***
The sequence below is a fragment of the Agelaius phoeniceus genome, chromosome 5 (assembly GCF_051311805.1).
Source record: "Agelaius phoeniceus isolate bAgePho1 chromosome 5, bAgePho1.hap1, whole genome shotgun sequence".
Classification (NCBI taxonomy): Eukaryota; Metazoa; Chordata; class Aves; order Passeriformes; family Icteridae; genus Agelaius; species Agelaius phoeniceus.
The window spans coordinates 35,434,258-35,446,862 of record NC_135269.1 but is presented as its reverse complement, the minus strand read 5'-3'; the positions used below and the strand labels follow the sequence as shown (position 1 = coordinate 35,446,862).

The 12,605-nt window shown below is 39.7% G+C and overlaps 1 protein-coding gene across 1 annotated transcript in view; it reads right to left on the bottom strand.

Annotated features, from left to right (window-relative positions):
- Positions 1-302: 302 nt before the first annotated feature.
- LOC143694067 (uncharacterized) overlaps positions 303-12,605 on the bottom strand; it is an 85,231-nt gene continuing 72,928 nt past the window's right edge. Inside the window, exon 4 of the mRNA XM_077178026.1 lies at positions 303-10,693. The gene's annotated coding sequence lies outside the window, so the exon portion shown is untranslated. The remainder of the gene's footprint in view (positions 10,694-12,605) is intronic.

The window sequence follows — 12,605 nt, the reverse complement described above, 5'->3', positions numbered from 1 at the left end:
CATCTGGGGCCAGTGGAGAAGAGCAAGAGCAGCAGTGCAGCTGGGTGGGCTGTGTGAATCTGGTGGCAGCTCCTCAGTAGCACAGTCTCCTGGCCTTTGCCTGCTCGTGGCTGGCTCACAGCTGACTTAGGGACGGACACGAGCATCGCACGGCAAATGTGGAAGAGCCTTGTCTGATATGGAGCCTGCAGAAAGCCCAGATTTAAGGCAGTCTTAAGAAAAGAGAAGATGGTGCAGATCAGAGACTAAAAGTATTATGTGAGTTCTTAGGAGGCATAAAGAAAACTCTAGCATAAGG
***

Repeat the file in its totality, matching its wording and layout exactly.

The sequence below is a fragment of the Agelaius phoeniceus genome, chromosome 5 (assembly GCF_051311805.1).
Source record: "Agelaius phoeniceus isolate bAgePho1 chromosome 5, bAgePho1.hap1, whole genome shotgun sequence".
Classification (NCBI taxonomy): Eukaryota; Metazoa; Chordata; class Aves; order Passeriformes; family Icteridae; genus Agelaius; species Agelaius phoeniceus.
The window spans coordinates 35,434,258-35,446,862 of record NC_135269.1 but is presented as its reverse complement, the minus strand read 5'-3'; the positions used below and the strand labels follow the sequence as shown (position 1 = coordinate 35,446,862).

The 12,605-nt window shown below is 39.7% G+C and overlaps 1 protein-coding gene across 1 annotated transcript in view; it reads right to left on the bottom strand.

Annotated features, from left to right (window-relative positions):
- Positions 1-302: 302 nt before the first annotated feature.
- LOC143694067 (uncharacterized) overlaps positions 303-12,605 on the bottom strand; it is an 85,231-nt gene continuing 72,928 nt past the window's right edge. Inside the window, exon 4 of the mRNA XM_077178026.1 lies at positions 303-10,693. The gene's annotated coding sequence lies outside the window, so the exon portion shown is untranslated. The remainder of the gene's footprint in view (positions 10,694-12,605) is intronic.

The window sequence follows — 12,605 nt, the reverse complement described above, 5'->3', positions numbered from 1 at the left end:
CATCTGGGGCCAGTGGAGAAGAGCAAGAGCAGCAGTGCAGCTGGGTGGGCTGTGTGAATCTGGTGGCAGCTCCTCAGTAGCACAGTCTCCTGGCCTTTGCCTGCTCGTGGCTGGCTCACAGCTGACTTAGGGACGGACACGAGCATCGCACGGCAAATGTGGAAGAGCCTTGTCTGATATGGAGCCTGCAGAAAGCCCAGATTTAAGGCAGTCTTAAGAAAAGAGAAGATGGTGCAGATCAGAGACTAAAAGTATTATGTGAGTTCTTAGGAGGCATAAAGAAAACTCTAGCATAAGG